Record funding has come from the United Kingdom Conservative Government, which the First Minister has failed to mention. However, looking at the Audit Scotland report, we see that spending on nursing agency and bank staff has soared by more than one fifth under her Government. Does the First Minister think that that is anything to do with her decision to cut the number of student nurse places while she was health secretary, or is it someone else’s fault?
For the past number of years, we have increased the number of nurse students and we have record numbers of staff in our national health service. Miles Briggs should probably think about the fact that in an organisation the size of the national health service, things such as nurse banks are essential to ensure that services can be delivered. The biggest challenge for NHS recruitment right now is, of course, Brexit, and the Tories should be hanging their heads in shame that they are the ones who are trying to impose it on Scotland.
Given that I have pointed out the implications of Labour’s policy for health service budgets, it is only fair that I do the same for the Tories. If we had followed the plans that the Tories wanted us to when Derek Mackay was setting his budget—if we had handed those tax cuts to the richest earners in our society—there would be £650 million less in our national health service right now. That would be the cost of the Tory policy, which is why people in Scotland will never trust the Conservatives with the national health service.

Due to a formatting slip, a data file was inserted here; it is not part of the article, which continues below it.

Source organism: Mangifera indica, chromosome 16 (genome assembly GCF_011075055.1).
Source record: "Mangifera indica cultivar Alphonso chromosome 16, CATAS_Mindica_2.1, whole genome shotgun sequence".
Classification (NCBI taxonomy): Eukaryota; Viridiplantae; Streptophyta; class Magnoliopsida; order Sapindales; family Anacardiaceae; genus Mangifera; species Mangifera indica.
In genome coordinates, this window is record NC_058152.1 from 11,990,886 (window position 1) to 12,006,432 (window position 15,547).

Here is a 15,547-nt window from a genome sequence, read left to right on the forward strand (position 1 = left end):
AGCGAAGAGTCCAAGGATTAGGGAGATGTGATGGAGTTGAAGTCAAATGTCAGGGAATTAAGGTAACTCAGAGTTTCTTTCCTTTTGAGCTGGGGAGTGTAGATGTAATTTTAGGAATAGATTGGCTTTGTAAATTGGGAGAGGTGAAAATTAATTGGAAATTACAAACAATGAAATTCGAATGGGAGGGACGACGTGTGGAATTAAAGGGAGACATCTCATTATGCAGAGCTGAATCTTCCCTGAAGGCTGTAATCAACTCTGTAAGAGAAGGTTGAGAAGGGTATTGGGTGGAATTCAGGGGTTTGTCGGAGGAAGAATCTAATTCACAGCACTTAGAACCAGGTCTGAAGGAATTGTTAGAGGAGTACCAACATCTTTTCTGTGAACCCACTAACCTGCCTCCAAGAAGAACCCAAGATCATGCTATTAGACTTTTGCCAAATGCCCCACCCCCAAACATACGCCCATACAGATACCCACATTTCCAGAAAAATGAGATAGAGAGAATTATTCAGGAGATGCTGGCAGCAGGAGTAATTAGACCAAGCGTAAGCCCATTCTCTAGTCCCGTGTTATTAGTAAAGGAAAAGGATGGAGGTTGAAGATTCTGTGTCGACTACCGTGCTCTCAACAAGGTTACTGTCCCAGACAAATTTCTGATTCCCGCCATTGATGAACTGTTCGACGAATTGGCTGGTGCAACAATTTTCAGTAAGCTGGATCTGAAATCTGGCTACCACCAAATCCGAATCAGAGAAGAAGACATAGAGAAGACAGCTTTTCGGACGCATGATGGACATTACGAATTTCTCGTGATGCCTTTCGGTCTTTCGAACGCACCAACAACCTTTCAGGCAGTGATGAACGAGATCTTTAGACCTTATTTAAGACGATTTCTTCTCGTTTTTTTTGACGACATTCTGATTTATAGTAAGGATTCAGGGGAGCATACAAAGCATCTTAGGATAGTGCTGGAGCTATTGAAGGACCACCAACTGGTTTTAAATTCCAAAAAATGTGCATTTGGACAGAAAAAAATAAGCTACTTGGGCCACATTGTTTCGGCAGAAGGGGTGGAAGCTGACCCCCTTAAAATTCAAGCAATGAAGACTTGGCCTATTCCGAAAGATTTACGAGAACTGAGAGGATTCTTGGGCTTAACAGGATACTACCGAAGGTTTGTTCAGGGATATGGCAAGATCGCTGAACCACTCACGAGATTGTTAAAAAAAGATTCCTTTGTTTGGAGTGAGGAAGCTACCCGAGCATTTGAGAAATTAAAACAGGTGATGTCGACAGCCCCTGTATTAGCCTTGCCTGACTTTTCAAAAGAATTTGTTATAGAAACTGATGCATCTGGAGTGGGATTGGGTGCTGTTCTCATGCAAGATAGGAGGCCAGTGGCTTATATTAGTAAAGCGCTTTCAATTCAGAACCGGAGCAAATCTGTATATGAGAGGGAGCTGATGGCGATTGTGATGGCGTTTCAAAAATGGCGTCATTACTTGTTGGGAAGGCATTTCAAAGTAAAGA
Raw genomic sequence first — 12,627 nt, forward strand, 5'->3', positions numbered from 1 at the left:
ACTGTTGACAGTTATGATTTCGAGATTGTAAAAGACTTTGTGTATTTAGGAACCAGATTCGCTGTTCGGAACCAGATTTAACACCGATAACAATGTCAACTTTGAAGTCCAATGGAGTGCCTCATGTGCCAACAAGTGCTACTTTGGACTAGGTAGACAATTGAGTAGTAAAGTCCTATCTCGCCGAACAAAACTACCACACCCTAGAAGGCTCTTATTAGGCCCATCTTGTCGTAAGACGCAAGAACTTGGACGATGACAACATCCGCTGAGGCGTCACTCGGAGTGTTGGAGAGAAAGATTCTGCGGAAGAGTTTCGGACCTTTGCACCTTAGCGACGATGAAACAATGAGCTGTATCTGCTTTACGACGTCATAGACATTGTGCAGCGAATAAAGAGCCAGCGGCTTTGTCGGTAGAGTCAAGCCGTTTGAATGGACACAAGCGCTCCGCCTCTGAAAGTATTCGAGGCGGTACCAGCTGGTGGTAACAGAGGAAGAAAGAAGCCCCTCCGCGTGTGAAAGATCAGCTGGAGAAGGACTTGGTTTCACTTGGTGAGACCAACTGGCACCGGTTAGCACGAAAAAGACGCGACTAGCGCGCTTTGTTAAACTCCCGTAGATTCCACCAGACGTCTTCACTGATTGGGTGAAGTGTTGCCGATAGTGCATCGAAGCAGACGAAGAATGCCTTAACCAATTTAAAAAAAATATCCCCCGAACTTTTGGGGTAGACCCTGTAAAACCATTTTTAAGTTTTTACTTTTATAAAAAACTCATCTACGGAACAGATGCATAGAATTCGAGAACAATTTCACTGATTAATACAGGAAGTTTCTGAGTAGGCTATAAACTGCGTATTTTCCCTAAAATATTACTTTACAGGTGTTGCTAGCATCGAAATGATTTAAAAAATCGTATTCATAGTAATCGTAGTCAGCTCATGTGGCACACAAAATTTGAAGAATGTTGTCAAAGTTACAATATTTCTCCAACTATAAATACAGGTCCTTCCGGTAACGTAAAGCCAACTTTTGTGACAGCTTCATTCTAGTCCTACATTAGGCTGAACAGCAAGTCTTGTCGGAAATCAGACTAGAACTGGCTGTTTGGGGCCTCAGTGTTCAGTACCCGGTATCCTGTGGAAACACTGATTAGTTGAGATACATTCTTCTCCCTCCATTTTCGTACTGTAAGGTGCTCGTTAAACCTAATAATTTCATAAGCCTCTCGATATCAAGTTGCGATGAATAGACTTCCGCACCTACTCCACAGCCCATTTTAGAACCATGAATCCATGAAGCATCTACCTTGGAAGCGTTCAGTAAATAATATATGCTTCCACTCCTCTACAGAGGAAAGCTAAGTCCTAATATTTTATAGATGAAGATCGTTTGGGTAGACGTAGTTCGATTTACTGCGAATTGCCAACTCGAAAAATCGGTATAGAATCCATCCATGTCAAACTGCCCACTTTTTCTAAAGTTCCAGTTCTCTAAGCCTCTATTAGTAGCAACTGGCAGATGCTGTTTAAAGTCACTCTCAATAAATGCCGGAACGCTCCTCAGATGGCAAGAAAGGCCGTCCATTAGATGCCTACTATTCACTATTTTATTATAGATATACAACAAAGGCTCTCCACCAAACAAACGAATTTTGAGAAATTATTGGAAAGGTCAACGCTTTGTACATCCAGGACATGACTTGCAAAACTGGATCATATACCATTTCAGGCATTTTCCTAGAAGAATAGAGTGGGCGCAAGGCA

NHS Lothian is £90 million in debt, and that impacts on patients. What does the First Minister have to say to a constituent of mine who needs an urgent brain operation for excruciating nerve pain but who cannot get it because of the shambles at the sick kids hospital, where the neurological centre is to be located? That woman cannot work or drive. She is reliant on benefits, and she lives taking more than 48 tablets a day. That is the human face of the scandal at the sick kids hospital. What is the First Minister going to do about that to help my constituent, who lives in agony?
The Cabinet Secretary for Health and Sport gave an update to Parliament yesterday on the sick kids hospital situation. It is an important point that services that are intended to be provided in the new building are being provided on current sites.
I do not know the circumstances of the case that Neil Findlay has raised, but I would be happy to have the health secretary look into it.
What we will continue to do for all patients in our national health service is not deny the challenges that it faces, but ensure that we invest the sums of money that are required, employ the numbers of staff that are required, and undertake the reforms that our health service needs so that it can continue to be the high-performing health service that it is, thanks to the tens of thousands of staff who work in it day and daily.
On a point of order, Presiding Officer. In her response to Emma Harper’s question, the First Minister failed to outline her links to the Institute for Healthcare Improvement. Nicola Sturgeon has hosted lavish dinners for that US-based private health giant at Edinburgh castle. Since then, private meetings have resulted in the First Minister and SNP ministers holding more private meetings and the company being awarded a £2 million hospital contract. Through your good office, Presiding Officer, how can Parliament hold SNP ministers and their dealings with private companies to account?
I thank Mr Briggs for raising that matter as a point of order. As he may know, it is up to each individual member to decide whether to make a declaration on any conflict of interest. I am sure that all members will be aware of that.
I suspend the meeting to allow new guests to arrive in the gallery.12:47 Meeting suspended.
12:48 On resuming—